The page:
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As many of you may know, I am looking for a G500.

They are proving to be a bit harder to find.

A lot of them are from up North, Illinois, NY etc. The one I have found has been in Minnesota for 3 1/2 years.

What is the general consensus on buying a car that has been in those kind of areas?
 

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The one major thing to look for is rust on the under-carriage... If you need a car looked at in the Chicago land are let me know, I am car shopping also and don't mind.
 

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Eh, try and find one around Arkansas, very limited rust.
 

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Coming from Detroit Metro to South Carolina. I would say a couple things in advice on your purchase.
Buy from up North.. The cars are cheaper despite the area. Why? IDK. Cars in SC are thousands more than they need to be. They have unreal hwy miles because everything is farther apart here. The mechanics down here are less skilled and the cars have more issues. And above all, I have found Southern people are lazy.. (SORRY SOUTHERN PEOPLE) but that goes back to less care for their vehicle.
Otherwise yeah look for rust but check owners and use a keen eye. If you know what your looking for, you'll see the flaws.
Good Luck.
No offense to anyone. It is what it is.
 

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all you need to make sure is no rust. the salt kills cars up here!
 

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Coming from Detroit Metro to South Carolina. I would say a couple things in advice on your purchase.
Buy from up North.. The cars are cheaper despite the area. Why? IDK. Cars in SC are thousands more than they need to be. They have unreal hwy miles because everything is farther apart here. The mechanics down here are less skilled and the cars have more issues. And above all, I have found Southern people are lazy.. (SORRY SOUTHERN PEOPLE) but that goes back to less care for their vehicle.
Otherwise yeah look for rust but check owners and use a keen eye. If you know what your looking for, you'll see the flaws.
Good Luck.
No offense to anyone. It is what it is.
I will let this slide.... This time :whistle:
 

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We do wash our cars here in the midwest during winter. So if this person took care of their car I'm sure it's fine.
 

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My 2000 4Runner spent its first 5 years in NJ. My mechanic hates working on it and I always end up tossing him $30-$50 extra for all the bolts he had to cut off with a grinder as well as the resulting trips to the hardware store for replacements. When he did my shocks & struts he had a pile of hardware that had been cut/drilled out.

The rust didn't damage the frame, engine, or drivetrain; but it's hell on all the hardware, brake lines, etc. I'd hate to see what it would be like if it had spent another 5-10 years up there.

I have a housemate from Michigan. The wheels on his 2001ish Celica are straight up nasty...Most of the clearcoat is gone and it's just oxidized raw aluminum. I'd hate to see what the undercarriage of his car looks like.
 

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My 2000 4Runner spent its first 5 years in NJ. My mechanic hates working on it and I always end up tossing him $30-$50 extra for all the bolts he had to cut off with a grinder as well as the resulting trips to the hardware store for replacements. When he did my shocks & struts he had a pile of hardware that had been cut/drilled out.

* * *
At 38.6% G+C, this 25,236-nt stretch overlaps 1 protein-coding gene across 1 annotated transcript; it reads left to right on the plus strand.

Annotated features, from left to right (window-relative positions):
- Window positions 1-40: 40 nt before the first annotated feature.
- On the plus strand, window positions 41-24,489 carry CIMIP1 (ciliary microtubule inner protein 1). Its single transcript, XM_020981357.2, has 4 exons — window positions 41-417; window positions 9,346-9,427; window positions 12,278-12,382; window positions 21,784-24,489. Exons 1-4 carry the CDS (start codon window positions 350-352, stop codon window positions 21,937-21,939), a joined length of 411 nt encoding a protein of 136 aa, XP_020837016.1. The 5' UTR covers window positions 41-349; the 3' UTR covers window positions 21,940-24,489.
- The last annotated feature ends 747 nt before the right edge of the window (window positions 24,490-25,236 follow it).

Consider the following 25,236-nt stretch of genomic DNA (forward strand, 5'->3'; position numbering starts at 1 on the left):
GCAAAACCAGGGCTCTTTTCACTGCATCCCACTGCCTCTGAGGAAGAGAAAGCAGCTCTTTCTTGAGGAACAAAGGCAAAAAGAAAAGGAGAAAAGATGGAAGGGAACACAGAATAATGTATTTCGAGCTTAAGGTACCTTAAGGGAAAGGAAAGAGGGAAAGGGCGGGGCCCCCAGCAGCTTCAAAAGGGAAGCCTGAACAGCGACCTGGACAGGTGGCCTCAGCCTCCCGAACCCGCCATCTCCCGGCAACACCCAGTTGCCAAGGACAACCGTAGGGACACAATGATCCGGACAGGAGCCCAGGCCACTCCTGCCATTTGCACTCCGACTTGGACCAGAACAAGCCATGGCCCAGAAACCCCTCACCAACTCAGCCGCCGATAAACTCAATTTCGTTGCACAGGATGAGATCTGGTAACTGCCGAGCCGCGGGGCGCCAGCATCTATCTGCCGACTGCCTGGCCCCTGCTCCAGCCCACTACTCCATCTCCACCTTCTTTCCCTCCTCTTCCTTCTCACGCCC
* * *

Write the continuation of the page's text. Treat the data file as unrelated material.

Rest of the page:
The rust didn't damage the frame, engine, or drivetrain; but it's hell on all the hardware, brake lines, etc. I'd hate to see what it would be like if it had spent another 5-10 years up there.

I have a housemate from Michigan. The wheels on his 2001ish Celica are straight up nasty...Most of the clearcoat is gone and it's just oxidized raw aluminum. I'd hate to see what the undercarriage of his car looks like.
thats why every mechanic here knows about pb blaster and a breaker bar.
 

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Leverage can break them in half just as often as it breaks them free (or round off the heads, but you get the point). My mechanic prefers his nice air tools, but I assure you he'll use the breaker bar if necessary.

In my experience...PB Blaster is great 75% of the time, but only when you can spray it repeatedly and let it soak overnight. Most mechanics aren't afforded that option.

You've got to admit...Nothing beats working on a clean, rust free, car.
 

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Leverage can break them in half just as often as it breaks them free (or round off the heads, but you get the point). My mechanic prefers his nice air tools, but I assure you he'll use the breaker bar if necessary.

In my experience...PB Blaster is great 75% of the time, but only when you can spray it repeatedly and let it soak overnight. Most mechanics aren't afforded that option.

You've got to admit...Nothing beats working on a clean, rust free, car.
I have no idea what you are talking about

;)

my beater/work truck is a 92 jeep cherokee. always been from chicago too... you can imagine what i have learned about rust
 

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Oh yeah...I've seen more than a few XJs with hardly any steel left in the rocker panels. More power to ya for keeping it going.
 

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western and northern MI use sand. central and SE MI use salt.

The only vehicle I've owned in the past 10 years with underbody rust was the Hummer, which was used very often. The rust was not bad at all (surface) and easily fixable (like most under carriage rust).

Nick
 
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